I've been getting massive amounts of emails about Android security. Many users are interested in migrating over to the platform but want to know that their data will be safe (and how to ensure this). So, I thought it would be wise to introduce users to the ins and outs of Android security. Since smartphones often contain fairly important data, it's a good idea for people who use the platform to know how to keep that data safe.
The basics of securing your smartphone means, at the minimum, establishing a PIN or pattern that's required to unlock it. This is the easiest way to make sure that no one can get to your data. I've already covered creating a security pattern in my article "Travel with your Android mobile without losing your mind (or bankroll)." But don't think for a second that a pattern is enough security for your phone. Fortunately, the Android platform offers plenty of ways to dig deeper into security.
Once you get beyond the lock screen, there are certain aspects of the Android phone you should know about with regards to security. Let's go over them.
One of the issues with Android is that every application installed (or to be installed) must have access to various services on the phone. For example (I'll make this glaringly obvious):
- Installing the Android Facebook app will require access to network, location, contacts, storage, system tools, hardware control, and phone calls
- Installing Netflix for Android requires access to storage, system tools, phone calls, and network communication
Now, where this gets tricky is when you find a live background you want to install that requires access to system tools, contacts, and phone calls. Ask yourself this question: "Why would a live background need access to contacts or phone calls?" They shouldn't. At that point, it should be clear that the application should NOT be installed.
If you're curious about permissions, take a look at the web-based store where you can view the necessary permissions of all applications.
Use secure credentials
Another setting that some users may not be familiar with is "Use secure credentials," which allows applications to access secure certificates and other credentials. I would certainly not recommend enabling this feature. On the Samsung Galaxy line of phones, you can find it Menu | Settings | Location and Security. Make sure it's unchecked. I would think twice about installing any application that requires this feature to be enabled.
This issue is quite the sticking point. There have been a lot of warnings about various viruses plaguing the Android phone. Some of these are real, and some are not. Many of them are Trojans inside rogue applications. These "viruses" have spawned a number of anti-virus tools for Android, and most of them are worthless. Since the only way a virus can enter a device is from within an application, a bit of caution on the end user will go a long way.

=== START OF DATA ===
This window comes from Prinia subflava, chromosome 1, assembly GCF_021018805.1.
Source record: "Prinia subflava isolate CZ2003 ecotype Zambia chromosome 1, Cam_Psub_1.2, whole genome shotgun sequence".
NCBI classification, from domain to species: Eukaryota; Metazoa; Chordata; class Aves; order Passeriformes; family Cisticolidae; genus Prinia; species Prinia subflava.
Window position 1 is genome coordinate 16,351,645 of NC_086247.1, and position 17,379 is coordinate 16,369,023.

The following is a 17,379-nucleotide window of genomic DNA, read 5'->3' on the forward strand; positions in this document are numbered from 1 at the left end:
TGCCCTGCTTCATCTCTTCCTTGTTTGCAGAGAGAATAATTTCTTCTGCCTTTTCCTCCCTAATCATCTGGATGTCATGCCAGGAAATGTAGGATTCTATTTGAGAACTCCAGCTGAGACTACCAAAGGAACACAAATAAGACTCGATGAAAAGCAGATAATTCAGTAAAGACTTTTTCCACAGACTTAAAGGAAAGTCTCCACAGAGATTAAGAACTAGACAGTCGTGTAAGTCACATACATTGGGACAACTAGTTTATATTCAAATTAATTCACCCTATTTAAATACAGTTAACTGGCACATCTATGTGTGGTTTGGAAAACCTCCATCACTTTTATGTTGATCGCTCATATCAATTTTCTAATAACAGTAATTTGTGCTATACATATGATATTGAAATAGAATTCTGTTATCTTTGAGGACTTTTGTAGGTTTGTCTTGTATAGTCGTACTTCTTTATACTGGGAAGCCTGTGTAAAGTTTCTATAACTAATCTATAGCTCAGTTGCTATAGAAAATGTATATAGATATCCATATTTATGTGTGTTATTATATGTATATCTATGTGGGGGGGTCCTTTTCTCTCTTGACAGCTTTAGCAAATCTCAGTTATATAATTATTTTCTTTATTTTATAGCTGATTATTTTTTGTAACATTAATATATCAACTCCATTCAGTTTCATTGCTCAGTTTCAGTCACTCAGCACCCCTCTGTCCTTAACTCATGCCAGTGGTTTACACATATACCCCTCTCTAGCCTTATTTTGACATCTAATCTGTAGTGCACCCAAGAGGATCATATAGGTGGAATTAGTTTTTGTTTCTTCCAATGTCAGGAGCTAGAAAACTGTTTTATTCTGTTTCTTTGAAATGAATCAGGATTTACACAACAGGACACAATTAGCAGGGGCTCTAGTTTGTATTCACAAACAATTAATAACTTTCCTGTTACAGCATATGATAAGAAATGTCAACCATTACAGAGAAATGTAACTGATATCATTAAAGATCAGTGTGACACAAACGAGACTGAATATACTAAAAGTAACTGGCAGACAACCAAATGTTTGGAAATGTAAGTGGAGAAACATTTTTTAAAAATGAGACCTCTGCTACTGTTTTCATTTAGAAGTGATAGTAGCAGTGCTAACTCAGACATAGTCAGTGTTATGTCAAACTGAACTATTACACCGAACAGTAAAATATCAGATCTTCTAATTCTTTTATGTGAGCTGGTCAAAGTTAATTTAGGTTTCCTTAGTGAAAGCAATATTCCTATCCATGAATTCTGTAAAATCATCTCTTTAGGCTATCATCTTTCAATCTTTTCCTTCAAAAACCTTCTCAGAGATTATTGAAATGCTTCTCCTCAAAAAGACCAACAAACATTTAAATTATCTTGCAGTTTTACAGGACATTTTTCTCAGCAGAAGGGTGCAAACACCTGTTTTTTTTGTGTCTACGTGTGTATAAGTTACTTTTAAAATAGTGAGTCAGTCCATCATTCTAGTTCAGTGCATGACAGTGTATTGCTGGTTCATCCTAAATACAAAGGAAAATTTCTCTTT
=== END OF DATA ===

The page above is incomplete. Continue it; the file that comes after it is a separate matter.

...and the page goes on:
Finally, I always like to tell users that if you have sensitive data you must carry with you on your mobile device, I highly recommend using a user-friendly tool called NoteEverything Pro. The reason I suggest the Pro version is because it adds encryption to the note. Yes, you can download many other third-party applications to add encryption to your notes, but NoteEverything Pro is the app that works best for me.
There are two features I highly recommend that you avoid. As I've already mentioned, avoid anti-virus, since you'll be a smart Android user and won't install any and every application you see. The other feature to avoid is the SIM lock. Although it's a good idea, if it fails, you'll wind up with an unwanted trip to your provider for a new SIM card. You only get three chances to enter your SIM lock, and when you fail, you really fail. Besides, if you lose your phone, you're going to be contacting your provider to have that SIM disabled anyway.
Draw your own conclusions
When people tell me that they're concerned about the security of Android smartphones, I have to wonder how secure they were on their previous device. We live in a very mobile age, and that mobility has a price. Phones can be stolen, numbers can be hijacked — nothing is truly safe. But as far as Android security versus any other security? I honestly believe that there should be no more concern using Android than an iPhone or any other platform. As a general rule, the device's security will be proportionate to how intelligently the phone is used.Also read:
Jack Wallen is an award-winning writer for TechRepublic and Linux.com. He’s an avid promoter of open source and the voice of The Android Expert. For more news about Jack Wallen, visit his website getjackd.net.